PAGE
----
HIV/AIDS in the European Region
HIV infections in Europe continue to increase. Scaling up preventive measures and antiretroviral treatment is key to effectively addressing the epidemic.
Over 131 000 new HIV cases were reported in the WHO European Region in 2012, 10 000 more than in 2011, according to the latest surveillance report by the European Centre for Disease Prevention and Control (ECDC) and WHO/Europe. Of these new cases, almost 102 000 were in countries in eastern Europe and central Asia while just over 29 000 in countries in the European Union and the European Economic Area (EU/EEA).
The average incidence of HIV in the east of the Region (22.0 per 100 000) is more than 3 times that in the west (6.6 per 100 000) and 12 times that of the centre (1.9 per 100 000).
HIV is still highly concentrated in key populations: men who have sex with men and people coming from countries with generalized HIV epidemics in the west of the Region, and people who inject drugs in eastern countries. Nevertheless, data for the last few years indicate a continuing increase in heterosexual transmission in the east. In 2012, it was the predominant transmission mode in many eastern countries, and accounted for close to 50% of cases in the Region as a whole.
New AIDS cases
The number of new AIDS cases per year has continued to decline in many countries in the west and centre of the Region, and continued to rise in the east. While reported AIDS cases declined by 54% in western countries, the number of people newly diagnosed with AIDS increased by 113% in the east between 2006 and 2012. New AIDS cases were over 3 times higher in the east than in the west and centre in 2012.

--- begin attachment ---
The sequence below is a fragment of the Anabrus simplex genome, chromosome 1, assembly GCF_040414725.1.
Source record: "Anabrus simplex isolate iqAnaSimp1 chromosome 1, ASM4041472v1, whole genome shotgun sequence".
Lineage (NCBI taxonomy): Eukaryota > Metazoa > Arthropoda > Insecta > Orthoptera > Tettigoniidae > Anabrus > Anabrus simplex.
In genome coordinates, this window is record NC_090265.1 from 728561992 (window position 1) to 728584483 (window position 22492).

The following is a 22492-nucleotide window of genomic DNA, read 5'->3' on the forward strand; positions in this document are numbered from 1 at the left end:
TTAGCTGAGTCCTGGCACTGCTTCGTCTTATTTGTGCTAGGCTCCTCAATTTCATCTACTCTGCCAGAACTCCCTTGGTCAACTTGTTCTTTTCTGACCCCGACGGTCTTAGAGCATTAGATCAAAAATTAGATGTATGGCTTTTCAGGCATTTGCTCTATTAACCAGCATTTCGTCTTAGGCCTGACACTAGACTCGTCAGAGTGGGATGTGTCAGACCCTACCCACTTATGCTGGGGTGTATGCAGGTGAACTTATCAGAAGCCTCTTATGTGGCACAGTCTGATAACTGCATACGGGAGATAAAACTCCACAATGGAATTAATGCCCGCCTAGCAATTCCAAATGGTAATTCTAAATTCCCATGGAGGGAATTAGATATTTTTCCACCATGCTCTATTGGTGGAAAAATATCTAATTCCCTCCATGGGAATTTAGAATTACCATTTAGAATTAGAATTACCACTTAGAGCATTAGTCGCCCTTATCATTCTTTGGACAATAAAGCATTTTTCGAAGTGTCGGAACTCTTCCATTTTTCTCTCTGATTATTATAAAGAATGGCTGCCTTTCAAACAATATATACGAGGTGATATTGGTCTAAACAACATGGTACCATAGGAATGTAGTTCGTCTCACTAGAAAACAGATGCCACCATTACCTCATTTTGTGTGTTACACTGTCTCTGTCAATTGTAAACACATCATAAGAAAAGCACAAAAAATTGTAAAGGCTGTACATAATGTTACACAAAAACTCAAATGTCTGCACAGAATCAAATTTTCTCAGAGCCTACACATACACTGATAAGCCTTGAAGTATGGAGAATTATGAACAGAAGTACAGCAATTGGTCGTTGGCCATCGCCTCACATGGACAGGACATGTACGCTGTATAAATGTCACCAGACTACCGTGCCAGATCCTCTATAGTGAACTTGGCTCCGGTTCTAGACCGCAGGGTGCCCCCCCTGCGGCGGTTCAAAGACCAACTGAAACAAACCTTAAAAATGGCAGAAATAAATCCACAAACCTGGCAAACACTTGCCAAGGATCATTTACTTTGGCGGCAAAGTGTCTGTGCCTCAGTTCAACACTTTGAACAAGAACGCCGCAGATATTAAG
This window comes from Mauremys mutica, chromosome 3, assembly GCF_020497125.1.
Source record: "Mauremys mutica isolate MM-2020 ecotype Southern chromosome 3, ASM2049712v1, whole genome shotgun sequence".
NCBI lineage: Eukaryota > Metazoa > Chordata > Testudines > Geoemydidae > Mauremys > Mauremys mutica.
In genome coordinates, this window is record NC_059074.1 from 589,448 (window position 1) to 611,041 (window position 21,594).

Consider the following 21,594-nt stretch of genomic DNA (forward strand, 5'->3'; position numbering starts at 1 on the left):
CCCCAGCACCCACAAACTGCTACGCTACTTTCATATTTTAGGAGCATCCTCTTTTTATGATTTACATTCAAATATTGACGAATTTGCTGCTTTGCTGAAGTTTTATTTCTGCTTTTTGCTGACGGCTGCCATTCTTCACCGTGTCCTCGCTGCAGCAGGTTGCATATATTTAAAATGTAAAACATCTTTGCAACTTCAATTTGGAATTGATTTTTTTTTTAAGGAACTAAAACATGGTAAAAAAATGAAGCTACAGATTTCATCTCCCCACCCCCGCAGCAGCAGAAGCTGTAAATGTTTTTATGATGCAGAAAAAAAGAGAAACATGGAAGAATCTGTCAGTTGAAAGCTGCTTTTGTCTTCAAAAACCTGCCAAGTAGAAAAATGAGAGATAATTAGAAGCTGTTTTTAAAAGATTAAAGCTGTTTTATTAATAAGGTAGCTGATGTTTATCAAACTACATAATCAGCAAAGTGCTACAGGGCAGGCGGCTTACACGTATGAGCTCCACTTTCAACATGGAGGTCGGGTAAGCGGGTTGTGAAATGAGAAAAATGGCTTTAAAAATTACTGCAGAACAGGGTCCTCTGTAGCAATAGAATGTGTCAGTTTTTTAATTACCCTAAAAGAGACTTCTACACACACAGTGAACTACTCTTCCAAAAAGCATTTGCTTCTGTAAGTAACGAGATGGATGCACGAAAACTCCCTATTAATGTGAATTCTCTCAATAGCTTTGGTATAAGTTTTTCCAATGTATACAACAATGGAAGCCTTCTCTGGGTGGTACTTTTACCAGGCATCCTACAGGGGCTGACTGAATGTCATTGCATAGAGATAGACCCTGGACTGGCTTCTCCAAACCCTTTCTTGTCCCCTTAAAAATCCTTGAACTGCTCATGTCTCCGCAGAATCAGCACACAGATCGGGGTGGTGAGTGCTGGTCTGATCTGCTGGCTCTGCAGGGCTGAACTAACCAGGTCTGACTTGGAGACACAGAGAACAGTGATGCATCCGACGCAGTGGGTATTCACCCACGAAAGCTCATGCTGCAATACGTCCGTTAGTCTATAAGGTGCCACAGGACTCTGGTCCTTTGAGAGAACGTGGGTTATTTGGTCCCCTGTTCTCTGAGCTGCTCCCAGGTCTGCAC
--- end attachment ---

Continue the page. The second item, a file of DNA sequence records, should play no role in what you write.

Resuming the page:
Role model for HIV testing and counselling: Denmark
Denmark is testing, treating and counselling people living with and affected by HIV/AIDS. It is estimated to have 5500–7500 people living with HIV (an adult prevalence of 0.2%).
At every testing facility in Denmark, HIV testing is free of charge, anonymous and accessible by all. In addition, many organizations test undocumented people living in Denmark free of charge. Testing is always combined with pre- and post-test counselling. If a rapid test turns out to be positive, the patient receives counselling and is referred to appropriate follow-up services and treatment.
European HIV testing and counselling initiative
HIV testing and counselling services must be continuously promoted and accessible by all, to ensure earlier diagnosis and linkage to care and the initiation of treatment. WHO/Europe supports the European Union (EU) initiative HIV testing week, taking place on 22–29 November 2013, to make more people aware of their HIV status and reduce late diagnosis by communicating the benefits of testing.
Antiretroviral therapy suboptimal
The rise in new HIV and AIDS cases in eastern Europe and central Asia is closely linked to poor coverage of testing, prevention measures and antiretroviral therapy (ART). While the number of people receiving ART increased by 45% from 2011 to 2012 (rising to almost 200 000), only about a third (35%) of the people who needed ART were receiving it. Coverage rates were much higher in countries in western Europe.
New guidelines to increase treatment coverage
In June 2013, WHO published new consolidated guidelines on the use of ART. They call on all countries to initiate treatment in adults living with HIV when their CD4 cell counts fall to or below 500 cells/mm³: when their immune systems are still strong. This updates the 2010 recommendation of offering treatment to those at or below 350 CD4 cells/mm³.
Implementation of the new guidelines will mean that more people in the Region are eligible for ART, preventing more people from developing AIDS and reducing further transmission of HIV infection.
Equal access to HIV prevention, testing, treatment and care for all population groups throughout the Region is essential to reach the global goal of universal access for all in need.